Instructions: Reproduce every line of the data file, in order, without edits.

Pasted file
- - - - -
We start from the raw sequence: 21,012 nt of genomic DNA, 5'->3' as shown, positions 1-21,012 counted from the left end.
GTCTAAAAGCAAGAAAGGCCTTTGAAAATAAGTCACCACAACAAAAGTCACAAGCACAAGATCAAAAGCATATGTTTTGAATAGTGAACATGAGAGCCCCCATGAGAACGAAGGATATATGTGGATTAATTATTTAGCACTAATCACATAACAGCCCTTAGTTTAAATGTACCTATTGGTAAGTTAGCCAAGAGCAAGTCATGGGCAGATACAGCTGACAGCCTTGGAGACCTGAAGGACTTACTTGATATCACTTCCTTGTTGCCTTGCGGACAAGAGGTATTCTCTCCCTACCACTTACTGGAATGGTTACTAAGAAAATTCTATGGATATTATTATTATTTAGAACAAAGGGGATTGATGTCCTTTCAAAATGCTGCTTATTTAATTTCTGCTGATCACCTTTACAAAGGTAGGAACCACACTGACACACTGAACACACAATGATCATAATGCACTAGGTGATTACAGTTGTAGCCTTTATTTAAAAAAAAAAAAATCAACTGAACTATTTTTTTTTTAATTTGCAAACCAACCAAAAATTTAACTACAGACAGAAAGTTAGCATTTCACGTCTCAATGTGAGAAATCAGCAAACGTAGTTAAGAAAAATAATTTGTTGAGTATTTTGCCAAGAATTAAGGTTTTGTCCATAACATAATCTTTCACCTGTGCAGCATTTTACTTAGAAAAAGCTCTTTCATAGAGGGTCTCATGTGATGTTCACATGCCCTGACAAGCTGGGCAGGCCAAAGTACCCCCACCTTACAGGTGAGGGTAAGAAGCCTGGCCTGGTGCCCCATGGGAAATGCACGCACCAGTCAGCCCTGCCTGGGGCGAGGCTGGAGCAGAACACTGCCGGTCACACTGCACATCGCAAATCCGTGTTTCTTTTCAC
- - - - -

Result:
We start from the raw sequence: 21,012 nt of genomic DNA, 5'->3' as shown, positions 1-21,012 counted from the left end.
GTCTAAAAGCAAGAAAGGCCTTTGAAAATAAGTCACCACAACAAAAGTCACAAGCACAAGATCAAAAGCATATGTTTTGAATAGTGAACATGAGAGCCCCCATGAGAACGAAGGATATATGTGGATTAATTATTTAGCACTAATCACATAACAGCCCTTAGTTTAAATGTACCTATTGGTAAGTTAGCCAAGAGCAAGTCATGGGCAGATACAGCTGACAGCCTTGGAGACCTGAAGGACTTACTTGATATCACTTCCTTGTTGCCTTGCGGACAAGAGGTATTCTCTCCCTACCACTTACTGGAATGGTTACTAAGAAAATTCTATGGATATTATTATTATTTAGAACAAAGGGGATTGATGTCCTTTCAAAATGCTGCTTATTTAATTTCTGCTGATCACCTTTACAAAGGTAGGAACCACACTGACACACTGAACACACAATGATCATAATGCACTAGGTGATTACAGTTGTAGCCTTTATTTAAAAAAAAAAAAATCAACTGAACTATTTTTTTTTTAATTTGCAAACCAACCAAAAATTTAACTACAGACAGAAAGTTAGCATTTCACGTCTCAATGTGAGAAATCAGCAAACGTAGTTAAGAAAAATAATTTGTTGAGTATTTTGCCAAGAATTAAGGTTTTGTCCATAACATAATCTTTCACCTGTGCAGCATTTTACTTAGAAAAAGCTCTTTCATAGAGGGTCTCATGTGATGTTCACATGCCCTGACAAGCTGGGCAGGCCAAAGTACCCCCACCTTACAGGTGAGGGTAAGAAGCCTGGCCTGGTGCCCCATGGGAAATGCACGCACCAGTCAGCCCTGCCTGGGGCGAGGCTGGAGCAGAACACTGCCGGTCACACTGCACATCGCAAATCCGTGTTTCTTTTCAC